Per Colorado’s Constitution and Revised Statutes, the County Surveyor is an elected official who is currently licensed as a Professional Land Surveyor in the State of Colorado, and the individual must meet rigorous qualifications as defined in CRS 12-25-214. Successful completion of a series of licensing examinations is also required. Licensure of Professional Land Surveyors is overseen by the State Board of Licensure for Architects, Professional Engineers and Professional Land Surveyors.
The County Surveyor’s primary function is the review and indexing of Land Survey Plats. State law requires the County Surveyor to create and maintain a plat records file and indexing system for all survey plats. Land Survey Plats are reviewed to insure that all required Colorado Revised Statutes (CRS) and have been met.
The County Surveyor represents the county in all boundary disputes originating in the Public Land Survey System. When authorized by the Board of County Commissioners, the County Surveyor conducts surveys of county property including rights-of-way and may also provide professional land surveying services to other County departments. The County Surveyor can also establish disputed boundaries when applied for or at the appointment by the courts. Another function of the County Surveyor is to protect, maintain, and perpetuate land survey monuments. The County Surveyor can appoint Deputies as assistants to discharge their duties faithfully and impartially.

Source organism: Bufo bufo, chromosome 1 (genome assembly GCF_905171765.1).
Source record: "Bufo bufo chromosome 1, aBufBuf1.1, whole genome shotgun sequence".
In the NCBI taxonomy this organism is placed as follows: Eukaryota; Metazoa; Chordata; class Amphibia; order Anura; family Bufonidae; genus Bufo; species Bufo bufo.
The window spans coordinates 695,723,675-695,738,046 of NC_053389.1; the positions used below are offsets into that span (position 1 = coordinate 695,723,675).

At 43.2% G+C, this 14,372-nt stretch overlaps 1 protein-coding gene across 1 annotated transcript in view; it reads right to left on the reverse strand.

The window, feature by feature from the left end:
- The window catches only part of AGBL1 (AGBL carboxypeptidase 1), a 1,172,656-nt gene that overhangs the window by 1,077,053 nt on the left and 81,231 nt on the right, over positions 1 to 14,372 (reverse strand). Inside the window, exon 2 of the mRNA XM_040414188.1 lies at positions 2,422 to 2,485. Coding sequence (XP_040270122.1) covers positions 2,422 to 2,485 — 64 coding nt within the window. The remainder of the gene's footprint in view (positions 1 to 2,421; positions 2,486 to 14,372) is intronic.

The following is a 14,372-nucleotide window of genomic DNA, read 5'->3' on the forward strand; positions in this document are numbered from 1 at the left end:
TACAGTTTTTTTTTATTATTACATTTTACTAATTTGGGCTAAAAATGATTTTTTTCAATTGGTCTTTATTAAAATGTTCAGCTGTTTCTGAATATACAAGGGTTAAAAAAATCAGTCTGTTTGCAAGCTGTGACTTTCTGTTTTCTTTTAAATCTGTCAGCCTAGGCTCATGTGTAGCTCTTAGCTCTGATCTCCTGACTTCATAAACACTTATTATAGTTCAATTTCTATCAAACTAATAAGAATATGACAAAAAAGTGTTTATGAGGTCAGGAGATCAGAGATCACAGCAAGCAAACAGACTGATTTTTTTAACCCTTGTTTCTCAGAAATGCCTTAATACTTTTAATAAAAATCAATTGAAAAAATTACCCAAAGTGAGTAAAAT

Another function of the County Surveyor is to protect, maintain, and perpetuate land survey monuments. The County Surveyor can appoint Deputies as assistants to discharge their
duties faithfully and impartially.
The Surveyor is considered to be a temporary employee of the County with no benefits other than the salary set by state statutes. The amount of salary is determined by county classification. Douglas County is a Category I county. Therefore, the Surveyor is paid a salary of $5,500 annually and is financed by the Board of County Commissioners.